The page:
Drasteria edwardsii (Behr, 1870)
Drasteria edwardsii is a handsome and distinctive moth. It is medium-sized (FW length 18–20 mm). The forewing ground color is dusty brownish gray, with even dark brown in the median area, black in an area bordered by a bend in the postmedial line posterior to the reniform spot, and light gray in between the reniform spot and the postmedial line. The antemedial and postmedial lines are double and are most evident as the light yellow filling between the lines. The triangular reniform spot is light yellow filled with black. Three black spots are present between the veins basal to the subterminal line near the apex; the subterminal line is obsolete otherwise. The hindwing is orange to red-orange heavily marked with black fused discal spot, postmedial line, and marginal band.
This species can be identified by the unique markings on the forewing in combination with an orange and black hindwing.
This species is sporadic in open grassland habitats along the West Coast, but can be locally common. In the Pacific Northwest, it occurs at low elevations on dry native prairies west of the Cascades, but also occurs in dry meadows at higher elevations in the mountains including both the Cascades and Rocky Mountain regions. It has greatly declined in the Willamette Valley of western Oregon with the disappearance of the original native prairies.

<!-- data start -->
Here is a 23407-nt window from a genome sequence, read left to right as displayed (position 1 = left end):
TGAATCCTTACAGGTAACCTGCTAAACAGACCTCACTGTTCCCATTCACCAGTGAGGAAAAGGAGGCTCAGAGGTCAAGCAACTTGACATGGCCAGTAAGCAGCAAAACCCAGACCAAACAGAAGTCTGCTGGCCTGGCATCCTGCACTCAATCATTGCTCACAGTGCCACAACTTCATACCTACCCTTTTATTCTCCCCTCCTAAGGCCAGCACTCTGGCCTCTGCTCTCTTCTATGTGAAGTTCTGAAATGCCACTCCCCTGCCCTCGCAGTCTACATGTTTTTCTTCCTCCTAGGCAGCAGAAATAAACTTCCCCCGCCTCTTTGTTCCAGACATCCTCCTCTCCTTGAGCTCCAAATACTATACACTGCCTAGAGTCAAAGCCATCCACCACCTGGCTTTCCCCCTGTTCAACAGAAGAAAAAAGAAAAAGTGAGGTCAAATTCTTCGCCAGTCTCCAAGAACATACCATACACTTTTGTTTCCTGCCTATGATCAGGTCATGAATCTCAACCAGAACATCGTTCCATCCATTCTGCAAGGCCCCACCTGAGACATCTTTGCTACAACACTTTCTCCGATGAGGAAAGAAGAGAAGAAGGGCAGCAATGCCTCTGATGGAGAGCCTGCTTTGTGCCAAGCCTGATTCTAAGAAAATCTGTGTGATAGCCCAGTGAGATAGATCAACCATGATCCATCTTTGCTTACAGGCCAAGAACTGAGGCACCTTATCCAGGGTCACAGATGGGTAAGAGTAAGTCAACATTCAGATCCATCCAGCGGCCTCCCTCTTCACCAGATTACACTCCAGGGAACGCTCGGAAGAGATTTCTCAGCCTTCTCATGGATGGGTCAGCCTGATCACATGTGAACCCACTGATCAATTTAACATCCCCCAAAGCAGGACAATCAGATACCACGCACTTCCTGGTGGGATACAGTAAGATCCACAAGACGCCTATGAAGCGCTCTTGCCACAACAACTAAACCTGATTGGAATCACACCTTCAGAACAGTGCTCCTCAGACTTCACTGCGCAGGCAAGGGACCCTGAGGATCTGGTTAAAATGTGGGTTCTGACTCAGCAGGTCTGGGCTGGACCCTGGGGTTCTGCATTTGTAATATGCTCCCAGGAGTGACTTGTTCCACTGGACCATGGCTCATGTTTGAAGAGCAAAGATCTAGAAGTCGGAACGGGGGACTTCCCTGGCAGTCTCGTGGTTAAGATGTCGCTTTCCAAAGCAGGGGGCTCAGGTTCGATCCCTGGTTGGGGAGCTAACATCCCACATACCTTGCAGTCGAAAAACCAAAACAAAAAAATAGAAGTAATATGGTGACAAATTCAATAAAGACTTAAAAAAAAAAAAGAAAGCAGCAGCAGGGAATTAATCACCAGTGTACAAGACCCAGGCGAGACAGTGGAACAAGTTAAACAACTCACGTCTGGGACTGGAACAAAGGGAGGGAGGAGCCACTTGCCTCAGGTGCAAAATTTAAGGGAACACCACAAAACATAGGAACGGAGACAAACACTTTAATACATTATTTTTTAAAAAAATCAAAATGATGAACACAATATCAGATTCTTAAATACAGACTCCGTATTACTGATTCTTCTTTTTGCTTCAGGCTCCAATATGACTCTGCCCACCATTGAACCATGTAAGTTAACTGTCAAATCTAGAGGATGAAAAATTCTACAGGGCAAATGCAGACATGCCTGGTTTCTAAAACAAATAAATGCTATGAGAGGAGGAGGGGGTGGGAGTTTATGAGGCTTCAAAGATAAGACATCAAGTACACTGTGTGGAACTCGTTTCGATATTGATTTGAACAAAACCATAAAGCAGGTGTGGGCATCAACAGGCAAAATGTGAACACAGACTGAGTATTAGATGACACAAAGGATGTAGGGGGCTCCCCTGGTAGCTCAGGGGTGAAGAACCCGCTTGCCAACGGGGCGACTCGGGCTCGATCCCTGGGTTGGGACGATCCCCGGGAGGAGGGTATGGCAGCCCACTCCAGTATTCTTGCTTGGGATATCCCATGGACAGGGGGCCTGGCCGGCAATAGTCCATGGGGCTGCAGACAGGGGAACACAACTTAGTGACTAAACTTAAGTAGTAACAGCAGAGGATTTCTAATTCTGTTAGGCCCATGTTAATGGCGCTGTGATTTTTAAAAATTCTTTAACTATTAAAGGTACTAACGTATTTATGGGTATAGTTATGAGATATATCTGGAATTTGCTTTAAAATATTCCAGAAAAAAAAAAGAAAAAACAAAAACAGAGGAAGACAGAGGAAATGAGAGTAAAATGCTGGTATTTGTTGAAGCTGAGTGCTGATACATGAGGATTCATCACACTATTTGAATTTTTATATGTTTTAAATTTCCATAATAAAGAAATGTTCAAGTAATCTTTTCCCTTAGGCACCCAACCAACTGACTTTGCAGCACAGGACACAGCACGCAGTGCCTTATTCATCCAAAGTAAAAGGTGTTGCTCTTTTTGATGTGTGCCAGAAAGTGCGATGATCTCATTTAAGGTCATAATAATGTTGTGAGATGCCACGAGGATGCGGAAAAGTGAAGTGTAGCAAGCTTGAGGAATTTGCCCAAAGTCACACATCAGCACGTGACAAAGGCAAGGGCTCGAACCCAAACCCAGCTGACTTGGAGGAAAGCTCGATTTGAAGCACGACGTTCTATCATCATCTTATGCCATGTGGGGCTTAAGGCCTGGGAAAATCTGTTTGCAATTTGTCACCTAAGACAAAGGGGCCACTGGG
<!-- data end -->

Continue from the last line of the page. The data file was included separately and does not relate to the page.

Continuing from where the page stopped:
Drasteria edwardsii is most widespread in Oregon in our region, ranging as far north as the Columbia Gorge and Klickitat County, Washington.
This species is found on the West Coast of North America.
No information is presently available regarding larval foodplants for this species.
Adults have been collected from mid May to early August. It is a nocturnal species and comes to light.